Hazards of Smoking During Pregnancy and Beyond, Plus Tips to QuitDianna Graveman |30, January 2012
If you are pregnant or considering pregnancy, it is important to quit smoking as soon as you can. Even if you are not pregnant or considering it, smoking can significantly increase your risk of cancer, stroke, and heart disease. It can even make it more difficult for you to conceive.
After you become pregnant, your baby will be exposed to nicotine, carbon monoxide, and tar in cigarettes when you smoke, making it difficult for him to receive as much oxygen as he needs to develop properly. It can even damage his lungs before he is born.
According to the March of Dimes, women who smoke while pregnant are more likely to have an ectopic pregnancy (the embryo implants outside of the uterus), vaginal bleeding, placental abruption (when the placenta separates from the uterine wall before the baby is born), placenta previa (the placenta's position blocks the opening of the uterus), and stillbirth.
Even if the pregnancy develops normally, there are still health risks for the baby after she is born. Children born to smoking mothers are more likely to have a cleft lip or palate, be born prematurely, or be of low birth weight. Those who are born prematurely with low birth weight are at higher risk for cerebral palsy, intellectual and developmental disabilities, learning disorders, and even death. Even secondhand smoke during pregnancy (when a spouse or other family member smokes in proximity to the mother) can cause a baby to be born with low birth weight.
If the mother continues to smoke after the pregnancy ends, her baby will likely be exposed to secondhand smoke, increasing the risk of SIDS (Sudden Infant Death Syndrome). A young child whose mother smokes is more likely to develop asthma, pneumonia, ear infections, and bronchitis. The secondhand smoke can even slow down the growth of his lungs.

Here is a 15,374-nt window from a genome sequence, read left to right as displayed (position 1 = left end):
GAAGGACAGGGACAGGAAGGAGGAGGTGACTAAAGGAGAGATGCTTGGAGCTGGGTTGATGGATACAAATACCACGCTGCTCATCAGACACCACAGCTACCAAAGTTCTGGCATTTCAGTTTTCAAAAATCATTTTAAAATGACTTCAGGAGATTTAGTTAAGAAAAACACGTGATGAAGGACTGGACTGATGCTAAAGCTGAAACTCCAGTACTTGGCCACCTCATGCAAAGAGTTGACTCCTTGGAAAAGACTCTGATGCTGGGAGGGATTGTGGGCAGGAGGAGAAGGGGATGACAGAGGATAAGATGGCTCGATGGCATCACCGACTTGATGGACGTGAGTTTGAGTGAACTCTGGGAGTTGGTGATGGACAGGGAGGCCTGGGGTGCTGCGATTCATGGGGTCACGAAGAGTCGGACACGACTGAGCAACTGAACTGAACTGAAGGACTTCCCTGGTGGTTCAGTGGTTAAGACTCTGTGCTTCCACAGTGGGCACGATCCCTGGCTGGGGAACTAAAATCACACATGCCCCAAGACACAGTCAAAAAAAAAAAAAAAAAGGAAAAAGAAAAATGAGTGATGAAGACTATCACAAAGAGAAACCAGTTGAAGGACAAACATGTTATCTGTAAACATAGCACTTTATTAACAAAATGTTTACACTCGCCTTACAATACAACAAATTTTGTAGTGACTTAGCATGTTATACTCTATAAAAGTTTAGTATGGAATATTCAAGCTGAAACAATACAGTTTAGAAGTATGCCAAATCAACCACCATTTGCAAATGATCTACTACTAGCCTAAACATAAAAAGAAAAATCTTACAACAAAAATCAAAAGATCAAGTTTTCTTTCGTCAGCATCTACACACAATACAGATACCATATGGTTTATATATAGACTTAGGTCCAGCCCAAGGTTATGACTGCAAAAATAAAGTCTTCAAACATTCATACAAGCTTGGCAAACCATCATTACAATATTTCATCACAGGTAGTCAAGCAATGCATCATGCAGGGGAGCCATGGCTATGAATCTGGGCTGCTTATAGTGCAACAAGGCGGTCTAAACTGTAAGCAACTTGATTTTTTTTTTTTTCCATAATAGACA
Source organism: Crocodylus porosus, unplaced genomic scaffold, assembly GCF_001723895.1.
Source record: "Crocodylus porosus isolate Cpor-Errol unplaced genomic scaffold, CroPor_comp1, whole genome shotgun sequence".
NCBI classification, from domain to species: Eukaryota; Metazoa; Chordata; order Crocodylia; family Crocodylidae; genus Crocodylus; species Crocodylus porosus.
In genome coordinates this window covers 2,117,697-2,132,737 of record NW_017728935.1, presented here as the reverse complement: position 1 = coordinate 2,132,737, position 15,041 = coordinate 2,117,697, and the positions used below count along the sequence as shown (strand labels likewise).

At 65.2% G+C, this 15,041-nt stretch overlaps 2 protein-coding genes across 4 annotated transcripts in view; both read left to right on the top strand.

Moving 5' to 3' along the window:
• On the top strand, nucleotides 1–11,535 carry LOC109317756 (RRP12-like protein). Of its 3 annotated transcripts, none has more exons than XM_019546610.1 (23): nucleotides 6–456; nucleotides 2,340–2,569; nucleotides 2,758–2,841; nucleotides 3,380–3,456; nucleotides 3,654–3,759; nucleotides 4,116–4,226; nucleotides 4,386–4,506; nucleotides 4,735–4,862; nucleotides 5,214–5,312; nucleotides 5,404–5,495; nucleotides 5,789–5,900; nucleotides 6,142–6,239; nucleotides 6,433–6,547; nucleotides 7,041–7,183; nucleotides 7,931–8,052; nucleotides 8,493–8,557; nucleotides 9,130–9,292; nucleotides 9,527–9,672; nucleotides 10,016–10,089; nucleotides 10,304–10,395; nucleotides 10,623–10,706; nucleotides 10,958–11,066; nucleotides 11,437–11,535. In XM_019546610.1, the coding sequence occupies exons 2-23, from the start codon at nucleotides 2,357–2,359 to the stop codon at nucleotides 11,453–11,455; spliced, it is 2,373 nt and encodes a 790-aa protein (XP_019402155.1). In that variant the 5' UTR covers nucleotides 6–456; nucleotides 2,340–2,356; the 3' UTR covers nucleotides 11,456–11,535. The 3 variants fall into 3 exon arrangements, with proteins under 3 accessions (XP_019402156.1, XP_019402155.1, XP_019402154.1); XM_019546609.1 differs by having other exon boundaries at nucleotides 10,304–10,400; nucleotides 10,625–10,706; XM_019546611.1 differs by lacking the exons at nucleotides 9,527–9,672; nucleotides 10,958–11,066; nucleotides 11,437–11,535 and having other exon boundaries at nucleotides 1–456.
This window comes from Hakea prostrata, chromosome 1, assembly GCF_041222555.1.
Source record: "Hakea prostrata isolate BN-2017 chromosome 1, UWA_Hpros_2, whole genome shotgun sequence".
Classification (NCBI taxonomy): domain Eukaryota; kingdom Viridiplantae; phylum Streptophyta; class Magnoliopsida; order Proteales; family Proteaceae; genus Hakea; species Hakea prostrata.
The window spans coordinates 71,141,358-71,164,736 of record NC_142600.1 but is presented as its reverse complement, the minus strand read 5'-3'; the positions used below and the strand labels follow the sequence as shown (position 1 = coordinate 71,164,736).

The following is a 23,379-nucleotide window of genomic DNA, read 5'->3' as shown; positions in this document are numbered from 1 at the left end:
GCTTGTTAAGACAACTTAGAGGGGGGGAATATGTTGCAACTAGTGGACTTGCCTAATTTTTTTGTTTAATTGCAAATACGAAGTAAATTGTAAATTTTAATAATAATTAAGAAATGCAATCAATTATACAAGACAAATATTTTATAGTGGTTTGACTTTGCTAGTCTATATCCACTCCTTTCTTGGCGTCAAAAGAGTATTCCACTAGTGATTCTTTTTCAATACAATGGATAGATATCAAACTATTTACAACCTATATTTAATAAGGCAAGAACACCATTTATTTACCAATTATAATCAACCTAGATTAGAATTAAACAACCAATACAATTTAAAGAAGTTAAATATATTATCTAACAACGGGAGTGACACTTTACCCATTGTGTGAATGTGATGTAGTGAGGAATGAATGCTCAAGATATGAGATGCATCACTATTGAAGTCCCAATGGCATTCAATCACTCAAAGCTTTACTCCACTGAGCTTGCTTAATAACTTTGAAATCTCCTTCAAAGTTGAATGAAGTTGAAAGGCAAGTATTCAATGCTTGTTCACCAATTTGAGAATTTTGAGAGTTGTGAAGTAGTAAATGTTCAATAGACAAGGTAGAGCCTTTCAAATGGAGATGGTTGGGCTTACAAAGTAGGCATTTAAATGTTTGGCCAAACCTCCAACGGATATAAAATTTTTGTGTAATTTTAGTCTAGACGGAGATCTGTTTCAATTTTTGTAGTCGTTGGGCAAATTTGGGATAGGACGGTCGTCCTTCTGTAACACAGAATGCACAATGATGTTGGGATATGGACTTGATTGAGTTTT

While some women may think the answer is to switch to a milder brand of cigarettes or cut down on how much or often they smoke, the best action is to stop smoking entirely. Even after your baby is born, simply smoking in another room away from your baby will not keep him completely safe from the effects of cigarettes. Studies have shown there is something called thirdhand smoke. This is defined as the toxic materials that cling to clothing, furniture, carpets--even human hair--long after a smoker has left a room or finished a cigarette. These particles, which include carbon monoxide, lead, and arsenic, are what cause an odor to remain in a car or on the clothes of a smoker.
Of course, quitting smoking is not easy for most. The U.S. Department of Health and Human Resources suggests that a combination of methods works best for most smokers who want to quit permanently. The first step is to get ready by setting a "quit date." Then get rid of all cigarettes, lighters, and ashtrays in your home. Do not allow anyone else to smoke in your home.
The second step is to get help. Ask your family members and friends to support you. Talk to your healthcare provider. You can also call the "quit line" in your state by dialing 1-800-QUITNOW to help you set up a plan. The quit line service is free.
The third step is to get some kind of medicinal help, whether it is nicotine gum, nicotine patch, or a prescription from your healthcare provider for a nicotine inhaler, nasal spray, or other type of medicine. According to the CDC, most insurance companies will pay for these prescriptions.
Finally, it is suggested that you avoid drinking alcohol or being around other smokers. Eat healthy, exercise, and don't be too hard on yourself if you slip up and smoke a cigarette. Don't let it make you give up--try again! You and your baby are worth it.
Find out more:
U.S. Department of Health and Human Resources (Agency for Healthcare Research and Quality): http://www.ahrq.gov/consumer/tobacco/helpsmokers.htm
March of Dimes (http://www.marchofdimes.com/pregnancy/alcohol_smoking.html)
Centers for Disease Control and Prevention (http://www.cdc.gov/tobacco/quit_smoking/)
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